The low value of FET programmed resistance of approximately 160 ohms is advantageously much less than the 1000 ohms typically obtained from the programmed resistance of an antifuse. The low value of FET programmed resistance is particularly advantageous since the present invention also has a smaller layout area and lower programming voltage than an antifuse. Since read access time of a programmed FET increases with the product of programmed resistance and the input capacitance of a sensing circuit, the programmed FET element allows faster read access time than the programmed antifuse element.
FIG. 3 illustrates programmed FET curve 300. The low value of programmed resistance of 160 ohms corresponds to the inverse slope of the programmed FET curve 300 for drain voltage magnitudes 210 less than a programmed drain breakdown voltage PBVdss 310. Programmed drain breakdown voltage PBVdss 310 has been reduced from the unprogrammed drain breakdown voltage 250 during the programming of the FET. For the programmed FET, the programmed resistance is even lower for drain voltages 210 exceeding PBVdss 310. Programmed FET curve 300 is independent of voltage applied at gate terminal 125.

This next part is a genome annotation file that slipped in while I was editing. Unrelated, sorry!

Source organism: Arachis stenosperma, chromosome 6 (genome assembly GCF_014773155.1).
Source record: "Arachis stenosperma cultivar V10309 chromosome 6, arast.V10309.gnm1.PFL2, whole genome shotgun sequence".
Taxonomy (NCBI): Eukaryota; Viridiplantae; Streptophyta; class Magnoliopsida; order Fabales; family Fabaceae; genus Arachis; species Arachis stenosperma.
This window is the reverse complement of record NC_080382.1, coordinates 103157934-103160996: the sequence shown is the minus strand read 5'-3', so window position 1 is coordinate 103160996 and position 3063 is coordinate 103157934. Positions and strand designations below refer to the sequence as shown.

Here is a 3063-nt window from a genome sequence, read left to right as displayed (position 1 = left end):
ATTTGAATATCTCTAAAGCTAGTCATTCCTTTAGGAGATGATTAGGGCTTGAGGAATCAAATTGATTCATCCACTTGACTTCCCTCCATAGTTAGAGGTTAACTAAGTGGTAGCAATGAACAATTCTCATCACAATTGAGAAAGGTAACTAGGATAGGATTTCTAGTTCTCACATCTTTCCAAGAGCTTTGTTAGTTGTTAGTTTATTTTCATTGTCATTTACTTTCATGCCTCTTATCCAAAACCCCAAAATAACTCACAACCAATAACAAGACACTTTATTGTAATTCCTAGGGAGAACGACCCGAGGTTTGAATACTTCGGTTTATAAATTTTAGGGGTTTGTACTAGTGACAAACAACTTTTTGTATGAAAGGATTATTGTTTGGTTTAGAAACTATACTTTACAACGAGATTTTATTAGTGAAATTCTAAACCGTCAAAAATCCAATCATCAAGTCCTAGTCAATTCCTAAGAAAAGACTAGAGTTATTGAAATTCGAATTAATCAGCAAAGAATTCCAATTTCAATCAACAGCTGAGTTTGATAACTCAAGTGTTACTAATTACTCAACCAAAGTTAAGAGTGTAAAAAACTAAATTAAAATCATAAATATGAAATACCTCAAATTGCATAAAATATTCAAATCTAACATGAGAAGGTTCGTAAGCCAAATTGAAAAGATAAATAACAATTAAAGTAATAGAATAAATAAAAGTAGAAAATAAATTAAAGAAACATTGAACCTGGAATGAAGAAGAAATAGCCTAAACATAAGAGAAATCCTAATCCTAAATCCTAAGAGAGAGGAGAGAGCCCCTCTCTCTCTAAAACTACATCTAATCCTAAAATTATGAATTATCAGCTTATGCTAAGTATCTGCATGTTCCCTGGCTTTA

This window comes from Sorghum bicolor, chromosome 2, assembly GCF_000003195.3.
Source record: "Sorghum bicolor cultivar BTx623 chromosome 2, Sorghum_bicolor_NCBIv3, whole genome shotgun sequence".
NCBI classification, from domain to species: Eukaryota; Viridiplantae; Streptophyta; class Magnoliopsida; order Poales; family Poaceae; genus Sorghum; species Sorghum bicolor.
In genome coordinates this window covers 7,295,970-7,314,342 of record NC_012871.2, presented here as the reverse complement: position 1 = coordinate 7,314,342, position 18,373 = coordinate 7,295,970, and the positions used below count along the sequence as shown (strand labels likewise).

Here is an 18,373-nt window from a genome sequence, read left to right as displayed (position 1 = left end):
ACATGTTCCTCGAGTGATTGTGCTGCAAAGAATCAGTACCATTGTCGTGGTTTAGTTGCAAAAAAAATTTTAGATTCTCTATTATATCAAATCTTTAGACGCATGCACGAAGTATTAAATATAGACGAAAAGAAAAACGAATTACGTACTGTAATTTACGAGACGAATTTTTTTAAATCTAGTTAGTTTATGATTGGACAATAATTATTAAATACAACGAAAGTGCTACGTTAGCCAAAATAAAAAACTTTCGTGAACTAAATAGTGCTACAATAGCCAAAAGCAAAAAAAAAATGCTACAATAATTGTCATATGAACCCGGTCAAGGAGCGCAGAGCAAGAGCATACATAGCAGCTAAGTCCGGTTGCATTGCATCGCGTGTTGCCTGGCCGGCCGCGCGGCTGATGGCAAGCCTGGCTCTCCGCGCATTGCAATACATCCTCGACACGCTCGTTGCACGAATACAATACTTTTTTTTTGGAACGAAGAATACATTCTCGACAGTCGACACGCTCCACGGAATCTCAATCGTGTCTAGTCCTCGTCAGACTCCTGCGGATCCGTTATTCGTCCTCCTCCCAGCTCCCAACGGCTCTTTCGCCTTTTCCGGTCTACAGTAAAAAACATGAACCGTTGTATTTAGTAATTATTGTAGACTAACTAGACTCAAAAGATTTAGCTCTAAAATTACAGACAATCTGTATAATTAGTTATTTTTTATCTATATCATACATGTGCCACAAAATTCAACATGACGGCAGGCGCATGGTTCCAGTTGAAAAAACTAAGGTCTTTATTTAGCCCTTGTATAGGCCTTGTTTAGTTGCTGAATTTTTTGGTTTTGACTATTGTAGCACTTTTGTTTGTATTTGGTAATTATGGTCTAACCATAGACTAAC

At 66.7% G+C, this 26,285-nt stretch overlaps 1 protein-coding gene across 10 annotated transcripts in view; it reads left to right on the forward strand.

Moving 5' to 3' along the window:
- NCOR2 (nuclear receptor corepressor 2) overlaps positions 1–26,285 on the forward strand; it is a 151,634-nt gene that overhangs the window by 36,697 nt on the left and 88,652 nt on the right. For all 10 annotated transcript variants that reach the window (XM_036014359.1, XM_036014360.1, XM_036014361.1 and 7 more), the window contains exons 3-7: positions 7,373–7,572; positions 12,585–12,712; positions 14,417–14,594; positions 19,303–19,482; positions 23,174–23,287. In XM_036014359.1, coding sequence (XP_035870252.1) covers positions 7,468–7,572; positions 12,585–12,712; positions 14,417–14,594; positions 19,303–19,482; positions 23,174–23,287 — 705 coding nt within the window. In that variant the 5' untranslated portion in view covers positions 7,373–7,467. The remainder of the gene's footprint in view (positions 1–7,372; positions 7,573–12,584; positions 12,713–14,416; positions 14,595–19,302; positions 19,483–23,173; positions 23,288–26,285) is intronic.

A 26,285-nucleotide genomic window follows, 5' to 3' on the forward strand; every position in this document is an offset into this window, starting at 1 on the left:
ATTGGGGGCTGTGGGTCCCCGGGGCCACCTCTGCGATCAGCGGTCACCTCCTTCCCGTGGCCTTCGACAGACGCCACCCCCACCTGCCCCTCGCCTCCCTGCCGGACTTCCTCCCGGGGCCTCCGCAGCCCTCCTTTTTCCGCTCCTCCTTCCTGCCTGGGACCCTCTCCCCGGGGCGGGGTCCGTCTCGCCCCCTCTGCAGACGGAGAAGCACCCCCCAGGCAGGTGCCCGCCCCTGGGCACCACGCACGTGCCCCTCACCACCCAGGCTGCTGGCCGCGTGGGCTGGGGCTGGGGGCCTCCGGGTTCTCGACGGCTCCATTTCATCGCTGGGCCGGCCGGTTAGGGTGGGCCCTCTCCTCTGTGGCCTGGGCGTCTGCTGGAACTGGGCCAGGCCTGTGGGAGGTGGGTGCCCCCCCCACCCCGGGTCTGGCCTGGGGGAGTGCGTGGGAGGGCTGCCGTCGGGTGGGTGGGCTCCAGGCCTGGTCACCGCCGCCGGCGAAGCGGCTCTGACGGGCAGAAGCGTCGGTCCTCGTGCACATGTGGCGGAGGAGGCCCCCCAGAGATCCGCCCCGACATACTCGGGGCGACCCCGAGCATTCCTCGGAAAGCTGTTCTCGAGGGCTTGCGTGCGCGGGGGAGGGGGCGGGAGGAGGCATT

P-channel metal-oxide-semiconductor (PMOS) FETs can also be used as nonvolatile memory elements. FIG. 4 illustrates a schematic cross-sectional view of a PMOS FET on and in substrate 400 of n-type doping. It is recognized by one skilled in the art that substrate 400 can also be implemented by a deep n-type doped well diffusion (n-well) in a p-type doped starting material. The PMOS FET includes a body terminal 410 formed from a heavily doped n+ diffusion region making an ohmic contact to substrate 400. The PMOS FET also includes a source terminal 415 and a drain terminal 420, both formed from heavily doped p+ diffusion regions. A gate terminal 425, preferably composed of conductively doped polysilicon, is formed on a thin layer of gate oxide 430.